How to clean cast iron pan:

Wipe pan out with a paper towel after cast iron skillet has cooled. I don’t use many paper towels but do use them for this task. The dark seasoning is tough to get out of cloth towels. Compost the paper towel after you’ve used it.

How to clean cast iron pan when food is really stuck or after cooking fish, meat or poultry:

Use metal scrubber, warm water and baking soda to scrub cast iron skillet. You may need a small amount of detergent on a sponge to get the smell out of pan but only use a drop or two of detergent. The key is not over cleaning the cast iron skillet – you don’t want to remove the seasoning you’ve worked so hard to achieve.

Cooking with cast iron
Pan searing pork before it goes into the slow-cooker in my cast iron pan.

Letting a cast iron skillet soak with water and baking soda overnight is not desirable but sometimes that’s what happens here. (Honestly, it happens more often than I prefer!) After using a metal scrubby on it in the morning, it usually needs a wipe down with oil and then put into its storage spot – the oven! – it goes. This morning, I found the cast iron skillet that had been cleaned last night but had water left in it. This produced several rust marks. I used a clean tissue and put a few drops of olive oil on the tissue and wiped down the skillet. In no time, the skillet was back to looking clean, rust-free, and ready for cooking in. Then, I put it away – into you guessed it the oven!

Cast iron pans are versatile, inexpensive, and long lasting and once the initial seasoning is done, it’s easy to maintain the finish and requires little cleaning. Cast iron pans can definitely take the heat in my kitchen!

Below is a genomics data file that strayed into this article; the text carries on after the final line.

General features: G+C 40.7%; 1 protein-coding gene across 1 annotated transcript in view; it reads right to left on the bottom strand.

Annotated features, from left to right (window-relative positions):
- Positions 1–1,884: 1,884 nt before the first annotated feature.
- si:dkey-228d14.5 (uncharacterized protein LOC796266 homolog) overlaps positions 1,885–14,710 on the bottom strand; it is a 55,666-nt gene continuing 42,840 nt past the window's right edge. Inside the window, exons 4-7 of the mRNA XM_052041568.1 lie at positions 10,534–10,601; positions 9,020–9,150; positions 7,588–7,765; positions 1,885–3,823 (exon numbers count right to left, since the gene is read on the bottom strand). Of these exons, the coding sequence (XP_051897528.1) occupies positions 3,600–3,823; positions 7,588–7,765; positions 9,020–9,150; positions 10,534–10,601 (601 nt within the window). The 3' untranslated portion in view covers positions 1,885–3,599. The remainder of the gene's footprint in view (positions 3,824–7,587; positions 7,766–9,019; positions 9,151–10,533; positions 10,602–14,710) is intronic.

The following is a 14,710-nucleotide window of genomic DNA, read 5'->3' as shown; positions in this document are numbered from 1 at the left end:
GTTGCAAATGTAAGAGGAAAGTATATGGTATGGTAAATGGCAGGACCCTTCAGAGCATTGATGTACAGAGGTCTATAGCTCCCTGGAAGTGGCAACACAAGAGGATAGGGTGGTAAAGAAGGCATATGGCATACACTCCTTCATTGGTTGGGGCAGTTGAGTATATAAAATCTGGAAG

Do you use cast iron? What’s your favorite shape or size pan?

Go Gingham related links:

New to cooking at home? Fear not!
11 reasons to meal plan every week – save money, save time and reduce food waste
How our freezer gets used – what I keep in our freezer and how I utilize the space
Grocery shopping soon? Plastic grocery bag alternatives
How to roast red peppers or food you’re supposed to burn
How to roast tomatoes freshly picked from the garden – so good!

More related links:

Ree, the Pioneer Woman, cooks with a cast iron skillet – of course she does but her’s came with a lid and was pre-seasoned. Don’t fall for the extra cost of a pre-seasoned pan now that you know how easy it is to do yourself! The lid? Now, that would be nice.

30 thoughts on “Cooking with Cast Iron

    1. You’re welcome, Lisa!
      I must say, cast iron is my go to for just about anything! Well, I don’t use it for baking cookies or cakes but I would if we were all at the camp site. 😉


  1. Have used a 12″ cast iron skillet to make cornbread from scratch for many years. The end product has a great crust, and the taste is so good I seldom put butter on my slice. The recipe I use is from a newspaper magazine insert from a long time ago.


    1. Karen, that sounds delish! I use mine, too, for cornbread but I do add more butter. There’s nothing better than melted butter on hot bread! Yum! I don’t add butter to the recipe so I figure I can slather it on top.
      I’m realizing I should share the cornbread recipe – it’s a Bob’s Red Mill one that I’ve worked into mine!
      Thanks, Karen.


  2. I have a glass-top, electric stove/oven (range). Is cast iron suitable for the glass-top? I was afraid it would scratch. Thanks and love your website!


    1. Hi Mandy! Thanks for the nice compliment about my site 🙂